Survey of Law Libraries: Best Practices in Docket Searching
Extent of Use of Pacer
We asked: how extensive is the use of PACER by attorneys and others conducting online searches in your organization?
We gave five potential answers to this multiple choice question, which were: A great deal, a lot, A moderate amount, A little, and None at all. Close to 10% did not answer the question and 18.06% did not use PACER at all and 22.22% used it only a little. However, 19.44% used it a great deal and 12.5%, a lot, while 18.06% used it a moderate amount. Law firms were by far the heaviest users; 30% used it a great deal while 23.33% used it a lot while only 3.33% did not use it at all. Also, younger librarians tended to use it more than older ones; for librarians under age 45, a third used it a great deal while this was true of only 10% of those over age 55.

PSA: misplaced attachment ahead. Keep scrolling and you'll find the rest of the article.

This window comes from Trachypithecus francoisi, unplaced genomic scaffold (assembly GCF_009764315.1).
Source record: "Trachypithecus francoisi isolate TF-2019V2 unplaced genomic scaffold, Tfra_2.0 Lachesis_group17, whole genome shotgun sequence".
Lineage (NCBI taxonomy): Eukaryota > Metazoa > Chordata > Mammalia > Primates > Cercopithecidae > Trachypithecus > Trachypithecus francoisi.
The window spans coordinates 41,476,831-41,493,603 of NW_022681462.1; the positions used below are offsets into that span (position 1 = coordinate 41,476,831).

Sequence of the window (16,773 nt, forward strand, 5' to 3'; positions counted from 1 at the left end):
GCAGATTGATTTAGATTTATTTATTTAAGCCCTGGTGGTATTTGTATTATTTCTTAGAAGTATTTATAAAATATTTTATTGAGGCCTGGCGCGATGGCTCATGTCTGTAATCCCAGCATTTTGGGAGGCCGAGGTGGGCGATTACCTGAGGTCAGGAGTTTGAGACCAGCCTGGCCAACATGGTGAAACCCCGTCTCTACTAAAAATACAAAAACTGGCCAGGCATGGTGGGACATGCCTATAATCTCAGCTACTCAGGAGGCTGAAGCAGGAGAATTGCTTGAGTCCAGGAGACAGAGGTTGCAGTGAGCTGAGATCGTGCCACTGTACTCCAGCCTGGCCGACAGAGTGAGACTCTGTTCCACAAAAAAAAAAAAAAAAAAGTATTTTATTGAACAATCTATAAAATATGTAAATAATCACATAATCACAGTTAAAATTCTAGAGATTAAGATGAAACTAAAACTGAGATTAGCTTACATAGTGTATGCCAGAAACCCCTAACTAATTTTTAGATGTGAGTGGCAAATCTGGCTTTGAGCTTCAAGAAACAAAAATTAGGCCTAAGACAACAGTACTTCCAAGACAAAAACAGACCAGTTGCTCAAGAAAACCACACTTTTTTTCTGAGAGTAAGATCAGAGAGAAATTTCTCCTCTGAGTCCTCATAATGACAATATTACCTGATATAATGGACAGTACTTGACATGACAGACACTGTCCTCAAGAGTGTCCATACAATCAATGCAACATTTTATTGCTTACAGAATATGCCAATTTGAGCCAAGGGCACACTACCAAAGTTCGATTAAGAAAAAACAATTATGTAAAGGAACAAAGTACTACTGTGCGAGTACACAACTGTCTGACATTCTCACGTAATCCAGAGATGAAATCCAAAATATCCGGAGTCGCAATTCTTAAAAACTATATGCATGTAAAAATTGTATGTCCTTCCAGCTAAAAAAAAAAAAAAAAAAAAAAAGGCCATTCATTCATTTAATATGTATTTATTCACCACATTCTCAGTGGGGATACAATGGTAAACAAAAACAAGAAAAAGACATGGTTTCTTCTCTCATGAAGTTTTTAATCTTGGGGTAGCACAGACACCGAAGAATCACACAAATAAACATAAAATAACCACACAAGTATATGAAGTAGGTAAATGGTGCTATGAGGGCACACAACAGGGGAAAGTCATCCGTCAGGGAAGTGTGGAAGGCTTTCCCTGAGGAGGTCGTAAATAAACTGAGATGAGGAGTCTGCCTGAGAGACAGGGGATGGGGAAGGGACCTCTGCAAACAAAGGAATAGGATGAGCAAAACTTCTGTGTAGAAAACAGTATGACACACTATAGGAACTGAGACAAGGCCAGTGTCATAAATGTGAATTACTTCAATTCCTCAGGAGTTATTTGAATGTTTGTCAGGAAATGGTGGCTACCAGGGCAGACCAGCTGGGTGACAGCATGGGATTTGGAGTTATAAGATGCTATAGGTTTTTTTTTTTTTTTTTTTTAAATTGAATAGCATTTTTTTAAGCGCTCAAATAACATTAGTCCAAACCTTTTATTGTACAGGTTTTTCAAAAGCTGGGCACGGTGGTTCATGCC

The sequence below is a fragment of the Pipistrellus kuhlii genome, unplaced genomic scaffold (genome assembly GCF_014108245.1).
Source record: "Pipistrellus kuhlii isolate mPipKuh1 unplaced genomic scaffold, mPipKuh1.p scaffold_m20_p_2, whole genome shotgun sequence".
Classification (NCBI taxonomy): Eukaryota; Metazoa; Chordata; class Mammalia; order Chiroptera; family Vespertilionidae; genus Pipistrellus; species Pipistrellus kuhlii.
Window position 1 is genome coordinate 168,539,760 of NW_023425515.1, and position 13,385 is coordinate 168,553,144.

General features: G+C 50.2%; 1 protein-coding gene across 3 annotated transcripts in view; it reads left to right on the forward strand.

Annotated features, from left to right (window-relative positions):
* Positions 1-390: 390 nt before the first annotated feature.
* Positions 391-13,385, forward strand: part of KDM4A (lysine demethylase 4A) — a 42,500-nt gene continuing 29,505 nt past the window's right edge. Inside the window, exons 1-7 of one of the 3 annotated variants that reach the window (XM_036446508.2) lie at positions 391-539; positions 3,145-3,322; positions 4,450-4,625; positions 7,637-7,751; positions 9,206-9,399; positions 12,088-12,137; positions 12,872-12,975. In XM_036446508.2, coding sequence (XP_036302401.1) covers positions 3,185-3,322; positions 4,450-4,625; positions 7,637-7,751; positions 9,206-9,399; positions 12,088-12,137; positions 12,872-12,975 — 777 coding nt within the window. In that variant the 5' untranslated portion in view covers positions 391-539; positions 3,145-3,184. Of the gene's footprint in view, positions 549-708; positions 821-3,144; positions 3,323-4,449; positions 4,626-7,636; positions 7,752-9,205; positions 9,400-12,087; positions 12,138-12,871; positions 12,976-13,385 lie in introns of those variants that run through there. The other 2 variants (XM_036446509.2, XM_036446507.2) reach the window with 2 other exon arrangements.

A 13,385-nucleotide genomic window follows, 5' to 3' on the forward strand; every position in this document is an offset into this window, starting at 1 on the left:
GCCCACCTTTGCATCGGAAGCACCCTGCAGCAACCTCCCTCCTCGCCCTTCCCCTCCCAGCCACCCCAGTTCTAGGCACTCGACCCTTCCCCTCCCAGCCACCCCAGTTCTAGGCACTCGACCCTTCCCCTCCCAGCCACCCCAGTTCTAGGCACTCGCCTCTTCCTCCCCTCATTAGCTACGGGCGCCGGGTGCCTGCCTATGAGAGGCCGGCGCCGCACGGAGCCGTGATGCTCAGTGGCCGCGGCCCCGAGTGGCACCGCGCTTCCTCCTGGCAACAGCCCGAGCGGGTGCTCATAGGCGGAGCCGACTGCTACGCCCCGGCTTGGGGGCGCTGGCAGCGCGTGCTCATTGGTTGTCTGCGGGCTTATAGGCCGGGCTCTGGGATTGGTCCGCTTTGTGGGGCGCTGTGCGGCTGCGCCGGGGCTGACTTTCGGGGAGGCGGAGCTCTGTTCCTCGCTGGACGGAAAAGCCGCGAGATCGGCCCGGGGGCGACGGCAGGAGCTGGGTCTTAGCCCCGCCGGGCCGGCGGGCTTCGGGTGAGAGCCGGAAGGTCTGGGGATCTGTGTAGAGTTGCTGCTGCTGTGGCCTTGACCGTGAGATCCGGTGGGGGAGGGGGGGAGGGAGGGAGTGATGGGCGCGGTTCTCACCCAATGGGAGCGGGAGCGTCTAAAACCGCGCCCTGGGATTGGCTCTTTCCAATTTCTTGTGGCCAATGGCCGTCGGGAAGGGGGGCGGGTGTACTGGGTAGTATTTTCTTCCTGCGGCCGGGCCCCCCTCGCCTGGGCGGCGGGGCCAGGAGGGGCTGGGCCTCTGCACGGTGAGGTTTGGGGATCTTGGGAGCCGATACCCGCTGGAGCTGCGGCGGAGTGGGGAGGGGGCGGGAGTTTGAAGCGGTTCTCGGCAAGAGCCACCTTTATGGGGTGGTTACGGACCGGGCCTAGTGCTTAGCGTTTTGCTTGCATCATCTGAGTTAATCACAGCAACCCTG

The study looks closely at the applications and programs that librarians and others in law firms, university law schools and other organizations in the legal sector use to search and navigate court dockets. The report helps its readers to answer questions such as: what kind of programs and applications are law librarians using to search dockets? How much are they spending? How and to what extent do they teach docket searching skills to their organizations attorneys, law professors and other patrons? What do they consider best practices? The report presents detailed data on the use of a broad range of docket searching applications such as PACER, CourtLink, WestLaw Dockets, Bloomberg Law Docket Searching and FastCase. The report lists details on annual spending on PACER. It relates the extent of specific information literacy measures in docket searching for PACER, state courts, the US Supreme Court and much more.
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